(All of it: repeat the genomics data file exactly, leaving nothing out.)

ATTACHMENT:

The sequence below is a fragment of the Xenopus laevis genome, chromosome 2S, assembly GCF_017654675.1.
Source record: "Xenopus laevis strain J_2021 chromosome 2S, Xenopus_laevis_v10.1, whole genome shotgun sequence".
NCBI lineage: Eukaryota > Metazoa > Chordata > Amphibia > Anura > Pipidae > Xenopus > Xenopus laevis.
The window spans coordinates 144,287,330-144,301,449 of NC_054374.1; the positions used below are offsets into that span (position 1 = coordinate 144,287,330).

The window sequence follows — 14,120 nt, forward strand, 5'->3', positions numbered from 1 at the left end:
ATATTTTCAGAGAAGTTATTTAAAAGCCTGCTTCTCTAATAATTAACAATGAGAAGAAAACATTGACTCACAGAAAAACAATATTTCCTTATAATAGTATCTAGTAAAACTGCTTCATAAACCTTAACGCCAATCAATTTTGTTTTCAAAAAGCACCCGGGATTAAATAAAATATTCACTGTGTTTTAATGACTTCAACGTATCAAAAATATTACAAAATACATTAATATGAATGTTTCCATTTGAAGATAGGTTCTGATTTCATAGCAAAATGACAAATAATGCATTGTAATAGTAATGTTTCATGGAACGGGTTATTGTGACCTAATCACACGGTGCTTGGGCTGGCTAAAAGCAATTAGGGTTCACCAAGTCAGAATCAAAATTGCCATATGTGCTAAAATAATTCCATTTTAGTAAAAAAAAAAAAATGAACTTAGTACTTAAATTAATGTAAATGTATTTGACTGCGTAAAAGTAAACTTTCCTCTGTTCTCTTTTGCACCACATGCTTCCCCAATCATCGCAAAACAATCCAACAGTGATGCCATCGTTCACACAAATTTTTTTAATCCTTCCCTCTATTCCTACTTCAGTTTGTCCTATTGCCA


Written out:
The sequence below is a fragment of the Xenopus laevis genome, chromosome 2S, assembly GCF_017654675.1.
Source record: "Xenopus laevis strain J_2021 chromosome 2S, Xenopus_laevis_v10.1, whole genome shotgun sequence".
NCBI lineage: Eukaryota > Metazoa > Chordata > Amphibia > Anura > Pipidae > Xenopus > Xenopus laevis.
The window spans coordinates 144,287,330-144,301,449 of NC_054374.1; the positions used below are offsets into that span (position 1 = coordinate 144,287,330).

The window sequence follows — 14,120 nt, forward strand, 5'->3', positions numbered from 1 at the left end:
ATATTTTCAGAGAAGTTATTTAAAAGCCTGCTTCTCTAATAATTAACAATGAGAAGAAAACATTGACTCACAGAAAAACAATATTTCCTTATAATAGTATCTAGTAAAACTGCTTCATAAACCTTAACGCCAATCAATTTTGTTTTCAAAAAGCACCCGGGATTAAATAAAATATTCACTGTGTTTTAATGACTTCAACGTATCAAAAATATTACAAAATACATTAATATGAATGTTTCCATTTGAAGATAGGTTCTGATTTCATAGCAAAATGACAAATAATGCATTGTAATAGTAATGTTTCATGGAACGGGTTATTGTGACCTAATCACACGGTGCTTGGGCTGGCTAAAAGCAATTAGGGTTCACCAAGTCAGAATCAAAATTGCCATATGTGCTAAAATAATTCCATTTTAGTAAAAAAAAAAAAATGAACTTAGTACTTAAATTAATGTAAATGTATTTGACTGCGTAAAAGTAAACTTTCCTCTGTTCTCTTTTGCACCACATGCTTCCCCAATCATCGCAAAACAATCCAACAGTGATGCCATCGTTCACACAAATTTTTTTAATCCTTCCCTCTATTCCTACTTCAGTTTGTCCTATTGCCA